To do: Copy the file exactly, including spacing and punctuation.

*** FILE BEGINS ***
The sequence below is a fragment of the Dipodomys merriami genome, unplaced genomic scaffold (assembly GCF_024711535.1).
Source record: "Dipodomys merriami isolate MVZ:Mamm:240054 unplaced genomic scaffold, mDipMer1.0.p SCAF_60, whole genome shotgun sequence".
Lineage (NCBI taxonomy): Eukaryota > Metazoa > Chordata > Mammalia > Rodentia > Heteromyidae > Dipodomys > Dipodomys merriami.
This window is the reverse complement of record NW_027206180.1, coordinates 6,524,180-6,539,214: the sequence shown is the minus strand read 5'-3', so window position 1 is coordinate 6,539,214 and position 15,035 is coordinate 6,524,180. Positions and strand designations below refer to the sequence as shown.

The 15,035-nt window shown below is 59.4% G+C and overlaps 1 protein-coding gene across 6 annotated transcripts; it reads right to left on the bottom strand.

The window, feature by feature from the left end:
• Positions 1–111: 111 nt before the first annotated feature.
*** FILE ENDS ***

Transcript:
The sequence below is a fragment of the Dipodomys merriami genome, unplaced genomic scaffold (assembly GCF_024711535.1).
Source record: "Dipodomys merriami isolate MVZ:Mamm:240054 unplaced genomic scaffold, mDipMer1.0.p SCAF_60, whole genome shotgun sequence".
Lineage (NCBI taxonomy): Eukaryota > Metazoa > Chordata > Mammalia > Rodentia > Heteromyidae > Dipodomys > Dipodomys merriami.
This window is the reverse complement of record NW_027206180.1, coordinates 6,524,180-6,539,214: the sequence shown is the minus strand read 5'-3', so window position 1 is coordinate 6,539,214 and position 15,035 is coordinate 6,524,180. Positions and strand designations below refer to the sequence as shown.

The 15,035-nt window shown below is 59.4% G+C and overlaps 1 protein-coding gene across 6 annotated transcripts; it reads right to left on the bottom strand.

The window, feature by feature from the left end:
• Positions 1–111: 111 nt before the first annotated feature.